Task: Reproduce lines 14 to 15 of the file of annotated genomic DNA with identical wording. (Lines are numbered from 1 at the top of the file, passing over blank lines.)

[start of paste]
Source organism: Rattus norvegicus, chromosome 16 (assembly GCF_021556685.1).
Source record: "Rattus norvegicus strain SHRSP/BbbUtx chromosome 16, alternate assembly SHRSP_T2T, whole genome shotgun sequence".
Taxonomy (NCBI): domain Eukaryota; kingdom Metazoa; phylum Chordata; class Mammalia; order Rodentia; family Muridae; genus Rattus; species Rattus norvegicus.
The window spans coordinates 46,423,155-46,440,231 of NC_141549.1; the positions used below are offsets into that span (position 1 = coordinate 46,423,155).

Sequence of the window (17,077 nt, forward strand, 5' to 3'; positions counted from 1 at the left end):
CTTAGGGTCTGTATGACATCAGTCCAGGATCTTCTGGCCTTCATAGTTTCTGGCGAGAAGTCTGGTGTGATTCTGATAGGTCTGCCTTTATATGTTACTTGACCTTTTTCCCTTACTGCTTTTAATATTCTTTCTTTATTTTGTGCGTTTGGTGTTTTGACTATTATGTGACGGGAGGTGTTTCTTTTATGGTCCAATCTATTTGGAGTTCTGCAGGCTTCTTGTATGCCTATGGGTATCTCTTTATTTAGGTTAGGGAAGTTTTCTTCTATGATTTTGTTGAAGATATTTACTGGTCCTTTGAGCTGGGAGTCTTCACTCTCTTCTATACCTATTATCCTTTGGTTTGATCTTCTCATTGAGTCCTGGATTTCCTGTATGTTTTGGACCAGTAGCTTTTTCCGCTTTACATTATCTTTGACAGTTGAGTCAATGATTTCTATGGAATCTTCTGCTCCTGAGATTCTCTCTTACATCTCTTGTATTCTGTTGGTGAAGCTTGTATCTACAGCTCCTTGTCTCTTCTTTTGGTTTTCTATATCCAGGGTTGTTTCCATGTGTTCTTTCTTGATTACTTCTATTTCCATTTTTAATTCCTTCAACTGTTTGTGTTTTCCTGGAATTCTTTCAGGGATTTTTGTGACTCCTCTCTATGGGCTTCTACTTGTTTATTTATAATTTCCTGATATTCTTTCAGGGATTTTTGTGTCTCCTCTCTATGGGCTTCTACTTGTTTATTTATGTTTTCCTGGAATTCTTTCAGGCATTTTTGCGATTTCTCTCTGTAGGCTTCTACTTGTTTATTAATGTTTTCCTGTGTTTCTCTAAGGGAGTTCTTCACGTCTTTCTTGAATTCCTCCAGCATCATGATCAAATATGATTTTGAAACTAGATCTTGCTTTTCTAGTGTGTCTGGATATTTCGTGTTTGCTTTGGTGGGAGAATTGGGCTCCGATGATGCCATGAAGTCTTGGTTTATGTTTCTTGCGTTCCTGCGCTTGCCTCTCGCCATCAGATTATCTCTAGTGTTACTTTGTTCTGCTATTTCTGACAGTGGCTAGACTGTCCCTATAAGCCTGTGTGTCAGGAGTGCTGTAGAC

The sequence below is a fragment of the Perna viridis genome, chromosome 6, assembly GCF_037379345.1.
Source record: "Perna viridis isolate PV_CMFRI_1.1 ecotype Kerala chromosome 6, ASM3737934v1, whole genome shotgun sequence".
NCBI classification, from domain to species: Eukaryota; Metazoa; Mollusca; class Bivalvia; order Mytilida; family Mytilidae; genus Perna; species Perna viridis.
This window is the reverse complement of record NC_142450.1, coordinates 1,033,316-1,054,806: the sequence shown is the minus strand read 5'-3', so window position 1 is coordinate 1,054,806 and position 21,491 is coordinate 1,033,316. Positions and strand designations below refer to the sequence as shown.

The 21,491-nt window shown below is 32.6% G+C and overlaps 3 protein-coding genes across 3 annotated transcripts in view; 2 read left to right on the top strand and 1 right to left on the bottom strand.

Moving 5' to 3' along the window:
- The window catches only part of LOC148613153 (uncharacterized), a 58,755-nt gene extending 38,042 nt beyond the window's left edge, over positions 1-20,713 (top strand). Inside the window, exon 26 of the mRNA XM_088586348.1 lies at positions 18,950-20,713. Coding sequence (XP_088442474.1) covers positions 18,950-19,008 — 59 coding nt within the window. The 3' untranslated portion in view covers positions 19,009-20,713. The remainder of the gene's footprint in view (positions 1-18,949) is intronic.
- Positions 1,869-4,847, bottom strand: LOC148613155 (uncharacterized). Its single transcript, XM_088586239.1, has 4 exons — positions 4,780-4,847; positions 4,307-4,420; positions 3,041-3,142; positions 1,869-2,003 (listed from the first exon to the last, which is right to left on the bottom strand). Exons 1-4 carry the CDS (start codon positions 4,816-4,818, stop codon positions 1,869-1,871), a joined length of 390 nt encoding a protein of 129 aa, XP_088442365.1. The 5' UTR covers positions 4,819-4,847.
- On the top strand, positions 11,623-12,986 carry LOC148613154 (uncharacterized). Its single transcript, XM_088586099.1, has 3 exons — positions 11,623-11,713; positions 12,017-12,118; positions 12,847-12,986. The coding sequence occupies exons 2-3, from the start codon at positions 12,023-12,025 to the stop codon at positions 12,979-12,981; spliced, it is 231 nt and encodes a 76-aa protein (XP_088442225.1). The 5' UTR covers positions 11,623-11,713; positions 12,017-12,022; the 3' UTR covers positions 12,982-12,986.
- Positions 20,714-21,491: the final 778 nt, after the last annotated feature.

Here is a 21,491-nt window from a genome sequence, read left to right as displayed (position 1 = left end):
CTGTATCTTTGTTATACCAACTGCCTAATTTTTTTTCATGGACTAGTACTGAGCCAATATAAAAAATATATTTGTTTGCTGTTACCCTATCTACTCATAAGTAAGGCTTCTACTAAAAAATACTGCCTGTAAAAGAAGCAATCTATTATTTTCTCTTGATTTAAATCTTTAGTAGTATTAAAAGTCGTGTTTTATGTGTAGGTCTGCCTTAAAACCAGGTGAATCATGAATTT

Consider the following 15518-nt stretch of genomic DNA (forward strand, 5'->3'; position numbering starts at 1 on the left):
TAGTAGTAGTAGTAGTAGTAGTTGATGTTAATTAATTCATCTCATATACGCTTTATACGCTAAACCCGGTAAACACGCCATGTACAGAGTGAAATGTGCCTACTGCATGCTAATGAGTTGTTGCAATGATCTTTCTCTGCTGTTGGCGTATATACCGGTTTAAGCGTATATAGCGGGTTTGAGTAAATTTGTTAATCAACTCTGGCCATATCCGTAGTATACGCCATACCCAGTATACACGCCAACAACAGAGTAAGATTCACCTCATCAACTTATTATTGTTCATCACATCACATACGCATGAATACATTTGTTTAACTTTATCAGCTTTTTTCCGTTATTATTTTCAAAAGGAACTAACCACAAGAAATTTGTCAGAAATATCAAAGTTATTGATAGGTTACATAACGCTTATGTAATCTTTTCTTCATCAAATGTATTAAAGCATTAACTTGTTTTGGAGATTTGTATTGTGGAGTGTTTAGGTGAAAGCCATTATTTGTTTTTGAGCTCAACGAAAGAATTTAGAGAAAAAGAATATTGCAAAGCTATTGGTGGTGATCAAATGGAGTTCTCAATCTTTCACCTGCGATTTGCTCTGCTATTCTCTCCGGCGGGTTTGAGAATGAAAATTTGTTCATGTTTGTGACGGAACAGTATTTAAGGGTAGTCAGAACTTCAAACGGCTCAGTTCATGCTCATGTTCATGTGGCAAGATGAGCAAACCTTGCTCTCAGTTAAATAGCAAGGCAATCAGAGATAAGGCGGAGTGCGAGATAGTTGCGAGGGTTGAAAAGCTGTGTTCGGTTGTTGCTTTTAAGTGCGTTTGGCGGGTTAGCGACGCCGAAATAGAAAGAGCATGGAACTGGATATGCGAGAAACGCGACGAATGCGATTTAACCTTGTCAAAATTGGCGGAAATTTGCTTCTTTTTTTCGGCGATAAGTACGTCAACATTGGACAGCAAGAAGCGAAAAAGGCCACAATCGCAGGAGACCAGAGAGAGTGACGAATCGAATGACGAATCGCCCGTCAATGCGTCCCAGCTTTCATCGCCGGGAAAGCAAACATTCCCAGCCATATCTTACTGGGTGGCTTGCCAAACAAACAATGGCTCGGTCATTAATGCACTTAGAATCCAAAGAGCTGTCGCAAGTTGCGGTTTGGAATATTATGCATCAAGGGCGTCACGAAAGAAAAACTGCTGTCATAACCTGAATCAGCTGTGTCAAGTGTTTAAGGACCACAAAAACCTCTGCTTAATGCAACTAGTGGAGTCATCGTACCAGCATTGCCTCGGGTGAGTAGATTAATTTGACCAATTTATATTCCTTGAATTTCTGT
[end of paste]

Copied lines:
- Positions 1,869-4,847, bottom strand: LOC148613155 (uncharacterized). Its single transcript, XM_088586239.1, has 4 exons — positions 4,780-4,847; positions 4,307-4,420; positions 3,041-3,142; positions 1,869-2,003 (listed from the first exon to the last, which is right to left on the bottom strand). Exons 1-4 carry the CDS (start codon positions 4,816-4,818, stop codon positions 1,869-1,871), a joined length of 390 nt encoding a protein of 129 aa, XP_088442365.1. The 5' UTR covers positions 4,819-4,847.
- On the top strand, positions 11,623-12,986 carry LOC148613154 (uncharacterized). Its single transcript, XM_088586099.1, has 3 exons — positions 11,623-11,713; positions 12,017-12,118; positions 12,847-12,986. The coding sequence occupies exons 2-3, from the start codon at positions 12,023-12,025 to the stop codon at positions 12,979-12,981; spliced, it is 231 nt and encodes a 76-aa protein (XP_088442225.1). The 5' UTR covers positions 11,623-11,713; positions 12,017-12,022; the 3' UTR covers positions 12,982-12,986.